The search for the ever-elusive “bop” is difficult. Playlists and streaming service recommendations can’t do much. They often leave a lingering question: are these songs really good or are they just new?
Walk in Bop Shop, a handpicked selection of songs from the MTV News team. This weekly collection is gender neutral and can include anything – it’s a snapshot of what matters to us and what sounds good. We’ll keep it fresh with the latest music, but expect a few old (but good) ones from time to time too. Get ready: The Bop Shop is now open.
Alvvays: “Easy on your own? »
When Toronto pop perfectionists Alvvays returned last month with the roaring “Pharmacist“, it was clear that they had spent the five years since their last LP adding layers to their music. Followed by “Easy on your own? beautifully washed guitar in service to a true heart breaker.As a song, it contains everything that makes Alvvays so easy to love: a lunar melody from singer Molly Rankin and an amazing ability to make an unbeatable pop song sound like if it warped under the heat in real time. This is precisely what happens internally when I listen to Alvvays. —patrick hosken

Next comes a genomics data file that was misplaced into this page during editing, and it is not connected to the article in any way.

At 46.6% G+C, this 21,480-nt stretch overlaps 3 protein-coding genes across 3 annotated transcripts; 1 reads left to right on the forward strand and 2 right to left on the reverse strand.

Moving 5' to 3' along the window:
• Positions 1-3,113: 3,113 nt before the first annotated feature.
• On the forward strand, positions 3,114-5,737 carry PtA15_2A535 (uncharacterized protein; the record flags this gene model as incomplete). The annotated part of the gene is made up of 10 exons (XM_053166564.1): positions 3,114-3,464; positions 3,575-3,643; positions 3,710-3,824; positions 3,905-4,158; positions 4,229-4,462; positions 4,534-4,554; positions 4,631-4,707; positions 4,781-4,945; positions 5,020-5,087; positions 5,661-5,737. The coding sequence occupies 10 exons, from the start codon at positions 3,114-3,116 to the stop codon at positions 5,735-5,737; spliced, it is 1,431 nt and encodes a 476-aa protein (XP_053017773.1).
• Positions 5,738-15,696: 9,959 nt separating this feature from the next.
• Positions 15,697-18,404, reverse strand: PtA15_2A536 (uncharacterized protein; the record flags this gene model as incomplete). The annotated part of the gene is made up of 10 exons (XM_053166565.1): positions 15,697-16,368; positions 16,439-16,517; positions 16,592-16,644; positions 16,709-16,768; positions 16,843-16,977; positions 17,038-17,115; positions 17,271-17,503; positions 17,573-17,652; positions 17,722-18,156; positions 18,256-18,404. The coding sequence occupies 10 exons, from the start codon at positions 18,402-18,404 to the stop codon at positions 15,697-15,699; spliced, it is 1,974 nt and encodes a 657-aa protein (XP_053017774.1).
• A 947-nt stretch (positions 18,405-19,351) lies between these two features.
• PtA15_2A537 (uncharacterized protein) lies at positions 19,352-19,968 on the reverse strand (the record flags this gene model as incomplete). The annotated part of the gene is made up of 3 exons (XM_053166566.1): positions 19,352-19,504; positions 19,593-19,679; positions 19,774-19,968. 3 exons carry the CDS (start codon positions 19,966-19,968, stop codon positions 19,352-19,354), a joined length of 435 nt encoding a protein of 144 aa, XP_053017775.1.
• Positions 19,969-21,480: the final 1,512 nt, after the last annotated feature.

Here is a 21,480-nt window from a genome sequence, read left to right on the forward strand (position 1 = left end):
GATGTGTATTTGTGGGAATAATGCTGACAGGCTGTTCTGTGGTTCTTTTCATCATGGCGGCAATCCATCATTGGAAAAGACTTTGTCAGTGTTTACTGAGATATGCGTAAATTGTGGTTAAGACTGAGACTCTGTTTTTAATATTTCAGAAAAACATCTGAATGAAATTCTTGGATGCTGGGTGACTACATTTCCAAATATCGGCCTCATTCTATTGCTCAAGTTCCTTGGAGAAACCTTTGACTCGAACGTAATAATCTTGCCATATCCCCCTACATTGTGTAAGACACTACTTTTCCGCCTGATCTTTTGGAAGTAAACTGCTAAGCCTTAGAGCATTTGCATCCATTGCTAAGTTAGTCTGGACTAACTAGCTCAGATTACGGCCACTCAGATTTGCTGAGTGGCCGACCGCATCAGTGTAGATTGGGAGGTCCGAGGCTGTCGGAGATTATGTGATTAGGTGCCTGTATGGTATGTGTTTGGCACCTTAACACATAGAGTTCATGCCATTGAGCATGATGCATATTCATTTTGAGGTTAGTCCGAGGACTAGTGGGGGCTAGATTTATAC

Carly Rae Jepsen: “Beach House”
Carly Rae Jepsen promises to delve into his loneliest thoughts on The loneliest moment (due out October 21), but our latest taste of her upcoming album finds the queen of pop perfectly happy to be on her own, thank you very much. Although to Carly’s credit, her singleness is less about what she posts and more about the caliber of men she meets. From a suitor whose “wife really had impeccable taste” to the boy who “raised his ex and he started crying,” it’s no wonder she’s been flying solo. Luckily, we’ve composed a sunny, bass-heavy, beach-ready anthem from his love misadventures, complete with cheeky and ridiculous publicity covers from the dudes themselves, plus the best upcoming one-liner of the sunny season. : “I got a house on the beach in Malibu / And I’ll probably hurt you.” —Carson Mlnarik
The F16: “It sucks to be human”